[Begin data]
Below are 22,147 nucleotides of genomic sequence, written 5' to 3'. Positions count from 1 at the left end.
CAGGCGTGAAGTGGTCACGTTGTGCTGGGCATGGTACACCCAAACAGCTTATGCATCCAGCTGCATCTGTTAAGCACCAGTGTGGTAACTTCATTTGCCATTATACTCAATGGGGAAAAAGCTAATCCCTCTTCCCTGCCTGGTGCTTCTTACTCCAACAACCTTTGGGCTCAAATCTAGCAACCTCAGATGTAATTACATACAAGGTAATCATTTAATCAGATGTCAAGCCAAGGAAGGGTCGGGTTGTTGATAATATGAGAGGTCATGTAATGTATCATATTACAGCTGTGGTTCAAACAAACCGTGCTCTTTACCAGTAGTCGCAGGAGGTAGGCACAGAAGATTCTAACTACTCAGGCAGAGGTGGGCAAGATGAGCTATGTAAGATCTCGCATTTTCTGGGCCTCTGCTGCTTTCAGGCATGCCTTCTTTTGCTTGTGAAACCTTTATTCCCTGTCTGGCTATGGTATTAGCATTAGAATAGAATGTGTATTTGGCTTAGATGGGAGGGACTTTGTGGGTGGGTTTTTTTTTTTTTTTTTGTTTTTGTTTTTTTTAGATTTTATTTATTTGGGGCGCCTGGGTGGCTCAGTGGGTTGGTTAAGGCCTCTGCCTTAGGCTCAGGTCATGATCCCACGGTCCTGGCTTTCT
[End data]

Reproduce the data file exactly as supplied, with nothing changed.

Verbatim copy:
Below are 22,147 nucleotides of genomic sequence, written 5' to 3'. Positions count from 1 at the left end.
CAGGCGTGAAGTGGTCACGTTGTGCTGGGCATGGTACACCCAAACAGCTTATGCATCCAGCTGCATCTGTTAAGCACCAGTGTGGTAACTTCATTTGCCATTATACTCAATGGGGAAAAAGCTAATCCCTCTTCCCTGCCTGGTGCTTCTTACTCCAACAACCTTTGGGCTCAAATCTAGCAACCTCAGATGTAATTACATACAAGGTAATCATTTAATCAGATGTCAAGCCAAGGAAGGGTCGGGTTGTTGATAATATGAGAGGTCATGTAATGTATCATATTACAGCTGTGGTTCAAACAAACCGTGCTCTTTACCAGTAGTCGCAGGAGGTAGGCACAGAAGATTCTAACTACTCAGGCAGAGGTGGGCAAGATGAGCTATGTAAGATCTCGCATTTTCTGGGCCTCTGCTGCTTTCAGGCATGCCTTCTTTTGCTTGTGAAACCTTTATTCCCTGTCTGGCTATGGTATTAGCATTAGAATAGAATGTGTATTTGGCTTAGATGGGAGGGACTTTGTGGGTGGGTTTTTTTTTTTTTTTTTGTTTTTGTTTTTTTTAGATTTTATTTATTTGGGGCGCCTGGGTGGCTCAGTGGGTTGGTTAAGGCCTCTGCCTTAGGCTCAGGTCATGATCCCACGGTCCTGGCTTTCT